1. Here’s the problem. The headlamp door has sunken into the opening of this C3 Corvette, thanks to the rusted reinforcement bar on which the headlamp housing is mounted. Chips and cracks around the opening indicate the sagging housing has started to interfere with the nose when opening. It’s something to be wary of when inspecting a C3 for sale.
2. The project car for this story is a restomod ’74 Corvette with an LS swap and the need for some serious bodywork and rust repair. Despite the fiberglass bodywork and often limited use during the winter months, C3s from “moist” states are likely to suffer from rust issues for the underlying structural elements.
3. A used, replacement front end was located for the car. The fiberglass was in relatively good shape, but much of the steel structural components under it were rusted. The headlamp housings, which were barely hanging on to the corroded reinforcement bar pretty much fell out of the nose.
4. A closer look the openings’ edges shows scratched paint and some cracking that are hallmarks of the rusted bar.
5. The bar is bonded to the nose’s fiberglass, so its removal starts with a heat gun, which is used to heat up the original bonding glue. A putty knife, too, can be used to work into the heated adhesive.
6. Then, a pry bar or a similar tool is used to slide between the bar and the fiberglass, separating them. It’s not a difficult task, but care must be taken to avoid cracking or damaging the surrounding panel.
7. A look at the original bar next to the replacement shows the severity of the corrosion—and the hidden rust lurking in many vintage Corvettes. The new bar came from Zip Products, carrying a price tag of only $110.
8. Preparation of the bonding surfaces is the first step in the installation. Remnants of the old glue are ground away to ensure a smooth mounting surface. The surface should be scuffed well, with 30- or 60-grit paper. Wearing a respirator mask is a must here, as the task stirs up plenty of fiberglass dust.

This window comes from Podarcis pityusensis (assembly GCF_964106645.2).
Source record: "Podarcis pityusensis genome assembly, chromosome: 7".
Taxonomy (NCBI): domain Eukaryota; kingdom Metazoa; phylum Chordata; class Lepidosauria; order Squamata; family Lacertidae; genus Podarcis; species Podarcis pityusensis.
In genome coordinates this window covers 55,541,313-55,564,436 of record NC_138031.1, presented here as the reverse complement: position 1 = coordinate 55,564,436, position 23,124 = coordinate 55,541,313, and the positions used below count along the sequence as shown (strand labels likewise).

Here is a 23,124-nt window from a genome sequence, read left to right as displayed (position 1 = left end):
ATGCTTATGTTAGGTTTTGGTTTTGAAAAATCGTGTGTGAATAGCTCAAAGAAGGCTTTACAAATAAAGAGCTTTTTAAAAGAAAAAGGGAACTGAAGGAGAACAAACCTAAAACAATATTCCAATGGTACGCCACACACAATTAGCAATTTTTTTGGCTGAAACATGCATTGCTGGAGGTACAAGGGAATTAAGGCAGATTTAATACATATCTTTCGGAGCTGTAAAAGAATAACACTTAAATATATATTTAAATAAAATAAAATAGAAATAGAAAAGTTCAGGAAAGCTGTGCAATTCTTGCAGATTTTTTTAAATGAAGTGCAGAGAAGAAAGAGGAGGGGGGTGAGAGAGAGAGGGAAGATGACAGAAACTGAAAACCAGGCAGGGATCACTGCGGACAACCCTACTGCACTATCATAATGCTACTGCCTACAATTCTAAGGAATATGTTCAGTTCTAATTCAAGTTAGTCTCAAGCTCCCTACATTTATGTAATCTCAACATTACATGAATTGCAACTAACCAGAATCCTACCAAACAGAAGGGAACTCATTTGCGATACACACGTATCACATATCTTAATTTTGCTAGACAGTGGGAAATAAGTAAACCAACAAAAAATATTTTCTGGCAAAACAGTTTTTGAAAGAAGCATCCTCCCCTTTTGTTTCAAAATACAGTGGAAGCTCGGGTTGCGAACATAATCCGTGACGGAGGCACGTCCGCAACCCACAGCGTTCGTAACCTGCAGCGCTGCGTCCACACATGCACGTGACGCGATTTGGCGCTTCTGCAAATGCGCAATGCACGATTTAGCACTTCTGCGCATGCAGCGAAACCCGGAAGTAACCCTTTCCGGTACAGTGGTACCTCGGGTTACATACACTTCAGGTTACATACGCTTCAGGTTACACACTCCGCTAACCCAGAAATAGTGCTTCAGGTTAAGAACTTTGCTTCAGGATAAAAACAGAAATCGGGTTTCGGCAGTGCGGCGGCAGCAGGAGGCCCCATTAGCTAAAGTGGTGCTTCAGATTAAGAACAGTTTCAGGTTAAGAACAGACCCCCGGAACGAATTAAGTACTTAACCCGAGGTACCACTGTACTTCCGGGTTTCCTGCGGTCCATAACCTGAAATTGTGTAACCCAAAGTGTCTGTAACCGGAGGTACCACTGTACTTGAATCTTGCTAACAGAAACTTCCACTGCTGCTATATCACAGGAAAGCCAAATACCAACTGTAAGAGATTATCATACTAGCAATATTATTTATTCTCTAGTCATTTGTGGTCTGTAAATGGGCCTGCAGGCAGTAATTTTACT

9. With the old glue and dust wiped away, the new bar is simply laid in place to check its fit and positioning prior to bonding it in place. With the reproduction part manufactured with GM’s original tool, it fit like a glove.
10. The bonding surfaces on the bottom of the bar are then scuffed up with 60-grit paper to give them a better adherence surface. The bonding adhesive needs to grab the material to hold it tightly, which it can’t do adequately with a smooth surface.
11. Next, the bonding material applied to the bar. It’s SEM Products Dual-Mix Multi-Purpose Panel Adhesive (PN 39747), a two-part epoxy that is used liberally to ensure complete coverage.
12. Similarly, the mounting areas on the nose also are coated with the adhesive.
13. A small paint bush is used to spread the adhesive on the fiberglass and the reinforcement bar. Besides ensuring complete coverage, it helps eliminate air pockets.
14. The bar is then carefully lowered into place. A little hand pressure helps seat it and work out air pockets.
15. Large clamps are used to hold the bar in place while the adhesive cures. Four clamps were used to ensure even pressure in the center as well as the outer edges.
16. The adhesive cures completely after about 24 hours, making the bar ready for mounting the headlamp housings.
17. But this C3 still has a long way to go before it’s ready for the headlamps. There’s more bodywork and painting to do, but there are no more rust issues under the skin.